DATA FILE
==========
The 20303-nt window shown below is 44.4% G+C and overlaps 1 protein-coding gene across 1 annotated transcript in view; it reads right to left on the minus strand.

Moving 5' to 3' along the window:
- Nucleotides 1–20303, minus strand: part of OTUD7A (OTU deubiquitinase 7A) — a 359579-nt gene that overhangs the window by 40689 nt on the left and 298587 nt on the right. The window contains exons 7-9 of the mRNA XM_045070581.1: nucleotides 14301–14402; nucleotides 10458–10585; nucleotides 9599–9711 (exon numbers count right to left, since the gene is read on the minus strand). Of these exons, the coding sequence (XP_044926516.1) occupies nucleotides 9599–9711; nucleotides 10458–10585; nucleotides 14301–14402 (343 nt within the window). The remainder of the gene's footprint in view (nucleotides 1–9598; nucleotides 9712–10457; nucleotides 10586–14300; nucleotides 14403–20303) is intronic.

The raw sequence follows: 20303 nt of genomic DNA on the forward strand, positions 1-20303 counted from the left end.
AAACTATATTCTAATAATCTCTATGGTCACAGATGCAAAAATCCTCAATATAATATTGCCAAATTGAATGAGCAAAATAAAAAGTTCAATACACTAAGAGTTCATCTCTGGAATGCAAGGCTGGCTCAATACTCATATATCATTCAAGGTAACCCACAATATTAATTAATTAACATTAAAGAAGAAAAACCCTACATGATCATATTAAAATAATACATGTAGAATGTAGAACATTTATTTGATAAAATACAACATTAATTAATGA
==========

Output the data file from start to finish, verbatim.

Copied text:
The 20303-nt window shown below is 44.4% G+C and overlaps 1 protein-coding gene across 1 annotated transcript in view; it reads right to left on the minus strand.

Moving 5' to 3' along the window:
- Nucleotides 1–20303, minus strand: part of OTUD7A (OTU deubiquitinase 7A) — a 359579-nt gene that overhangs the window by 40689 nt on the left and 298587 nt on the right. The window contains exons 7-9 of the mRNA XM_045070581.1: nucleotides 14301–14402; nucleotides 10458–10585; nucleotides 9599–9711 (exon numbers count right to left, since the gene is read on the minus strand). Of these exons, the coding sequence (XP_044926516.1) occupies nucleotides 9599–9711; nucleotides 10458–10585; nucleotides 14301–14402 (343 nt within the window). The remainder of the gene's footprint in view (nucleotides 1–9598; nucleotides 9712–10457; nucleotides 10586–14300; nucleotides 14403–20303) is intronic.

The raw sequence follows: 20303 nt of genomic DNA on the forward strand, positions 1-20303 counted from the left end.
AAACTATATTCTAATAATCTCTATGGTCACAGATGCAAAAATCCTCAATATAATATTGCCAAATTGAATGAGCAAAATAAAAAGTTCAATACACTAAGAGTTCATCTCTGGAATGCAAGGCTGGCTCAATACTCATATATCATTCAAGGTAACCCACAATATTAATTAATTAACATTAAAGAAGAAAAACCCTACATGATCATATTAAAATAATACATGTAGAATGTAGAACATTTATTTGATAAAATACAACATTAATTAATGA